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Frequently Asked Questions

How do I choose an Eastman acoustic guitar?

There are several considerations to be made. A complete overview is here.


How do I obtain Warranty service?

If you are having a situation which is a concern on your instrument and may require warranty service, the correct procedure is to contact the Eastman dealer from whom you purchased the instrument. The dealer will evaluate the instrument and will contact us.


What is your warranty on guitars and mandolins?

Eastman guitars and mandolins carry a limited lifetime warranty on defects in material and craftsmanship. Details of the warranty can be found here.


Is there a warranty on pre-owned Eastman guitars and mandolins?

No. Eastman instruments are warrantied to the original owner only and are not transferable.


How do I register my instrument to validate the warranty?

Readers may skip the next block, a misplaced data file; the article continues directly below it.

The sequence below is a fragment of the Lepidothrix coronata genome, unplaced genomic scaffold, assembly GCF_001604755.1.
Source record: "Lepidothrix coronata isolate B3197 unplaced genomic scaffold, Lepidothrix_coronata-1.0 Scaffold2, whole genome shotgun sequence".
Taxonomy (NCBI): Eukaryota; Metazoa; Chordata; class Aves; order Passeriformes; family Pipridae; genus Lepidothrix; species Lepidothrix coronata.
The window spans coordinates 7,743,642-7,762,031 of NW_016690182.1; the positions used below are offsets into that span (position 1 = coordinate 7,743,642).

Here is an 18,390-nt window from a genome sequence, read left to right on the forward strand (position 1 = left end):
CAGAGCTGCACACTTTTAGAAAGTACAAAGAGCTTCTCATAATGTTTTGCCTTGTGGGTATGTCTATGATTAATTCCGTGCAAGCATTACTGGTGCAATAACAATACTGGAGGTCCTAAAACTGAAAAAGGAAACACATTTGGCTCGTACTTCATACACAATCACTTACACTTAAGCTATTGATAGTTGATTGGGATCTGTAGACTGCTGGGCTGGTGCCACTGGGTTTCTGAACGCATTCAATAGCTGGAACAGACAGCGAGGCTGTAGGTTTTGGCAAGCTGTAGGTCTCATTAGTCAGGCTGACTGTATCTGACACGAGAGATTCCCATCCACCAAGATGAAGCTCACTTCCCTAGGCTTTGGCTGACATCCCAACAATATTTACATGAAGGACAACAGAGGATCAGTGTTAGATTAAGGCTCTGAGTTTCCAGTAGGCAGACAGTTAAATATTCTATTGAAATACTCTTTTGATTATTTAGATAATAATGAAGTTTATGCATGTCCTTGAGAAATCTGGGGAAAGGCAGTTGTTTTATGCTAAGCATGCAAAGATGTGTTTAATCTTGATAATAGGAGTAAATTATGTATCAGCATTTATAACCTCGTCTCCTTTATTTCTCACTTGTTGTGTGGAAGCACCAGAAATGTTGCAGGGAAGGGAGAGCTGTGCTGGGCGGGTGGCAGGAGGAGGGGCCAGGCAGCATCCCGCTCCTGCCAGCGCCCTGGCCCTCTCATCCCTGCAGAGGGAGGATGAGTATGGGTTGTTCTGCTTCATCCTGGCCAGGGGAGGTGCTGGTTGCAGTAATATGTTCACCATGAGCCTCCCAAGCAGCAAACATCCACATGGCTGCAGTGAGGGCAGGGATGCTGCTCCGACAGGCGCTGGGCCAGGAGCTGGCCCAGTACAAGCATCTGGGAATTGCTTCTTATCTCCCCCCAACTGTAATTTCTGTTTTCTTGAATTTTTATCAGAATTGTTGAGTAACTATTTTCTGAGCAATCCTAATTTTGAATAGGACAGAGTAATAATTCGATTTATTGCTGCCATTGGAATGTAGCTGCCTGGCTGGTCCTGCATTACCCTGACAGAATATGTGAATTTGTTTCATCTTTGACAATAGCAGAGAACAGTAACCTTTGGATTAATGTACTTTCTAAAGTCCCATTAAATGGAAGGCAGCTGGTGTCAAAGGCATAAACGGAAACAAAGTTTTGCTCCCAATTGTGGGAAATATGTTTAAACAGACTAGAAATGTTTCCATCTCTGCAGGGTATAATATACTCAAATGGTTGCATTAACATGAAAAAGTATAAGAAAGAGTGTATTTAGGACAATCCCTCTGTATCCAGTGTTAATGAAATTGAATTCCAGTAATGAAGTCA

Our warranty registration is available online here. In addition, please make sure you keep a copy of your original receipt. We will request a copy if work is needed.


Are your guitars adjusted or setup from the factory?

When the guitars leave the factory they are shipped to the USA where our experienced technicians inspect, set up, adjust and place new strings on every instrument.


Do you make left handed models?

We do not make left handed guitars in our regular production, but almost all models are available in a left handed configuration by special order. Please contact your local Eastman dealer for details. The delivery time is between 6 to 9 months.


Where is the closest Eastman dealer?

A dealer locate link for dealers in the United States and Canada is here.


Is it possible to order direct from Eastman?